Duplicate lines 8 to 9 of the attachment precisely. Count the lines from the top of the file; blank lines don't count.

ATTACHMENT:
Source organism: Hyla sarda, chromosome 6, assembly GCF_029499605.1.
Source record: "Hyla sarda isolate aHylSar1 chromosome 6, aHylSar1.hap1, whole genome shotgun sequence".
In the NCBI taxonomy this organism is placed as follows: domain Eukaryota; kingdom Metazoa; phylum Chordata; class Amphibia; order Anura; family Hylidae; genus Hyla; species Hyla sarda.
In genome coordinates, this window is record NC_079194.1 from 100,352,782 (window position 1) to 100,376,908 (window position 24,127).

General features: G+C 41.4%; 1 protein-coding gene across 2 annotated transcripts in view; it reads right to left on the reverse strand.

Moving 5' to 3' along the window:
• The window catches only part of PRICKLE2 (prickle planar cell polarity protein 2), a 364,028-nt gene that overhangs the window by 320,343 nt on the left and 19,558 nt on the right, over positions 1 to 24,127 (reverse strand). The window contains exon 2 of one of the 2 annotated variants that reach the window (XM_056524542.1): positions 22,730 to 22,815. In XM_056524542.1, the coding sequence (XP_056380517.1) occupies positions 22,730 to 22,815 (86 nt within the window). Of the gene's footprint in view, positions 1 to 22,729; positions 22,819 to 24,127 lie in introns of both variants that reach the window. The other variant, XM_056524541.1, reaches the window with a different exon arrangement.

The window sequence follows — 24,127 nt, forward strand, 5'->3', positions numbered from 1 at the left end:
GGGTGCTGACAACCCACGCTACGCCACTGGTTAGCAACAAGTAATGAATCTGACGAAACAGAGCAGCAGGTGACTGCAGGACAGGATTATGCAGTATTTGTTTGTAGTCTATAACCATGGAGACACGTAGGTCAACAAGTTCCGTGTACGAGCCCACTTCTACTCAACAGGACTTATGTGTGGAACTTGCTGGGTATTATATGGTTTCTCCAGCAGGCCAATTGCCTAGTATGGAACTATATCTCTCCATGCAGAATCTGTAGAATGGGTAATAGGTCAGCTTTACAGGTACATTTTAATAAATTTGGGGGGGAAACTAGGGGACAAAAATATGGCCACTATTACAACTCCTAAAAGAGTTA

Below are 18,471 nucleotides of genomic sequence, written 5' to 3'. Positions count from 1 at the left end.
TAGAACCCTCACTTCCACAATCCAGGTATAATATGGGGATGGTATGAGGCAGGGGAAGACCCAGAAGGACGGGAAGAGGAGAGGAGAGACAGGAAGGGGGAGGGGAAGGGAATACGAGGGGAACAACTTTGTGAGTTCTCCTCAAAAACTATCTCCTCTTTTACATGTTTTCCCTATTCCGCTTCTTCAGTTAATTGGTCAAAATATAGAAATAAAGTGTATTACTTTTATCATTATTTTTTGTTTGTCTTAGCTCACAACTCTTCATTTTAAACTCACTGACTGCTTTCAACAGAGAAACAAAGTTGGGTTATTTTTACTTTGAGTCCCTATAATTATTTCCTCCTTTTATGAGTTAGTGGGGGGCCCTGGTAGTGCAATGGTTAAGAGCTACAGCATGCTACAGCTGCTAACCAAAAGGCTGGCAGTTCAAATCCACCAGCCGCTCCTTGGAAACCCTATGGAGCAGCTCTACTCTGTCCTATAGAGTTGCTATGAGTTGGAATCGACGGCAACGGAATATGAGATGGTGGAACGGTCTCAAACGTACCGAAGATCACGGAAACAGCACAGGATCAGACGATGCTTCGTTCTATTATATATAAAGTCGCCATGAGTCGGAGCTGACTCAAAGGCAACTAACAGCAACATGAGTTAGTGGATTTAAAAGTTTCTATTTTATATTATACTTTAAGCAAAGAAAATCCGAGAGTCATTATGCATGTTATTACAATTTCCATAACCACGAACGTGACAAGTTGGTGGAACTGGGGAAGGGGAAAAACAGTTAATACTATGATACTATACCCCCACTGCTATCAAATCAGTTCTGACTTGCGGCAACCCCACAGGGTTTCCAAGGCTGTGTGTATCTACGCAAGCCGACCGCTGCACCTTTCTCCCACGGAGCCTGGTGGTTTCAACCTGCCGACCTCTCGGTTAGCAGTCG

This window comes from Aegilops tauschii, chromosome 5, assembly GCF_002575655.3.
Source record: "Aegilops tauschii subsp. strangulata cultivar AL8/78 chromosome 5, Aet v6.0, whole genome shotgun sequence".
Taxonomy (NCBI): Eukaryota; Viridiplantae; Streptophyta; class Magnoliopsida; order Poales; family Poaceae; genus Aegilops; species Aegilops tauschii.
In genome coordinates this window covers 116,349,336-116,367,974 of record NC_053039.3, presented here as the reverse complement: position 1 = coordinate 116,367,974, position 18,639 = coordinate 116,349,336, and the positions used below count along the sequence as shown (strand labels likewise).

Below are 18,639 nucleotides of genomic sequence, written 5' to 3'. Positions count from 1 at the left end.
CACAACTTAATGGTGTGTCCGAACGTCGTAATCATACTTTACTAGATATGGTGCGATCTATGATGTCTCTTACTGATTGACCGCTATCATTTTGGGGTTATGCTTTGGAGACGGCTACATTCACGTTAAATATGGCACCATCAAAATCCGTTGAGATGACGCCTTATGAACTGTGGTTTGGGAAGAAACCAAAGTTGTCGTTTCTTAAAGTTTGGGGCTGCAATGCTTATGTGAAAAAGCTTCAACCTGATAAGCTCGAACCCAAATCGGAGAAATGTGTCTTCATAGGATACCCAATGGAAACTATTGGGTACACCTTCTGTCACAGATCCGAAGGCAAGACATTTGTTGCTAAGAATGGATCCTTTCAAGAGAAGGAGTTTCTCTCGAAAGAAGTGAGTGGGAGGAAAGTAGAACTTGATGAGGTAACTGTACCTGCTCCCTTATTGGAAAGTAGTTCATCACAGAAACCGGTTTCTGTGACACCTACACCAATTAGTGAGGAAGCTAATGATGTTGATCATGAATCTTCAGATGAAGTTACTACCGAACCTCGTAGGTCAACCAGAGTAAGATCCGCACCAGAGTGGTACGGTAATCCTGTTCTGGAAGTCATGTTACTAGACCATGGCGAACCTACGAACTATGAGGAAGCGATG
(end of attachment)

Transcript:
The window sequence follows — 24,127 nt, forward strand, 5'->3', positions numbered from 1 at the left end:
GGGTGCTGACAACCCACGCTACGCCACTGGTTAGCAACAAGTAATGAATCTGACGAAACAGAGCAGCAGGTGACTGCAGGACAGGATTATGCAGTATTTGTTTGTAGTCTATAACCATGGAGACACGTAGGTCAACAAGTTCCGTGTACGAGCCCACTTCTACTCAACAGGACTTATGTGTGGAACTTGCTGGGTATTATATGGTTTCTCCAGCAGGCCAATTGCCTAGTATGGAACTATATCTCTCCATGCAGAATCTGTAGAATGGGTAATAGGTCAGCTTTACAGGTACATTTTAATAAATTTGGGGGGGAAACTAGGGGACAAAAATATGGCCACTATTACAACTCCTAAAAGAGTTA